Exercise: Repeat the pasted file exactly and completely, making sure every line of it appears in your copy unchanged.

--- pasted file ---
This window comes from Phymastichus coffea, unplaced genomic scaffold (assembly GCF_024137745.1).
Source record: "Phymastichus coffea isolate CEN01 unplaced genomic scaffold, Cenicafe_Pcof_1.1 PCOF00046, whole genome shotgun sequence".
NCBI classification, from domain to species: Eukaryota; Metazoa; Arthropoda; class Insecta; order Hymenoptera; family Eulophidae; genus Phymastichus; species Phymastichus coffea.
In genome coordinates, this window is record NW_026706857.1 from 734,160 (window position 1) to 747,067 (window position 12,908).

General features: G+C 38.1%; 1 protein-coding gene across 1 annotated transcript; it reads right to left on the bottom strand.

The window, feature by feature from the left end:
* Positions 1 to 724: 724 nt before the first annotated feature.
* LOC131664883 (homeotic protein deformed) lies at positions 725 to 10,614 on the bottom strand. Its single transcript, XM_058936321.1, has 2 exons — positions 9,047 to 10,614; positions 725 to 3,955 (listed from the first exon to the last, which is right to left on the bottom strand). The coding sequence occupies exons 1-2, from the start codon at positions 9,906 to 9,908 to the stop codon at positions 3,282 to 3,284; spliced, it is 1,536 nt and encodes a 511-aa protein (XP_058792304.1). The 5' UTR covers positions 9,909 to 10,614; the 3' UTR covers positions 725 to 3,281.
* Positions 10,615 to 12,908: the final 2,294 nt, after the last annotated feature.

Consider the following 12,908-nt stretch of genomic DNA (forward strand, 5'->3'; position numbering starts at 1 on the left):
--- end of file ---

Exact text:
This window comes from Phymastichus coffea, unplaced genomic scaffold (assembly GCF_024137745.1).
Source record: "Phymastichus coffea isolate CEN01 unplaced genomic scaffold, Cenicafe_Pcof_1.1 PCOF00046, whole genome shotgun sequence".
NCBI classification, from domain to species: Eukaryota; Metazoa; Arthropoda; class Insecta; order Hymenoptera; family Eulophidae; genus Phymastichus; species Phymastichus coffea.
In genome coordinates, this window is record NW_026706857.1 from 734,160 (window position 1) to 747,067 (window position 12,908).

General features: G+C 38.1%; 1 protein-coding gene across 1 annotated transcript; it reads right to left on the bottom strand.

The window, feature by feature from the left end:
* Positions 1 to 724: 724 nt before the first annotated feature.
* LOC131664883 (homeotic protein deformed) lies at positions 725 to 10,614 on the bottom strand. Its single transcript, XM_058936321.1, has 2 exons — positions 9,047 to 10,614; positions 725 to 3,955 (listed from the first exon to the last, which is right to left on the bottom strand). The coding sequence occupies exons 1-2, from the start codon at positions 9,906 to 9,908 to the stop codon at positions 3,282 to 3,284; spliced, it is 1,536 nt and encodes a 511-aa protein (XP_058792304.1). The 5' UTR covers positions 9,909 to 10,614; the 3' UTR covers positions 725 to 3,281.
* Positions 10,615 to 12,908: the final 2,294 nt, after the last annotated feature.

Consider the following 12,908-nt stretch of genomic DNA (forward strand, 5'->3'; position numbering starts at 1 on the left):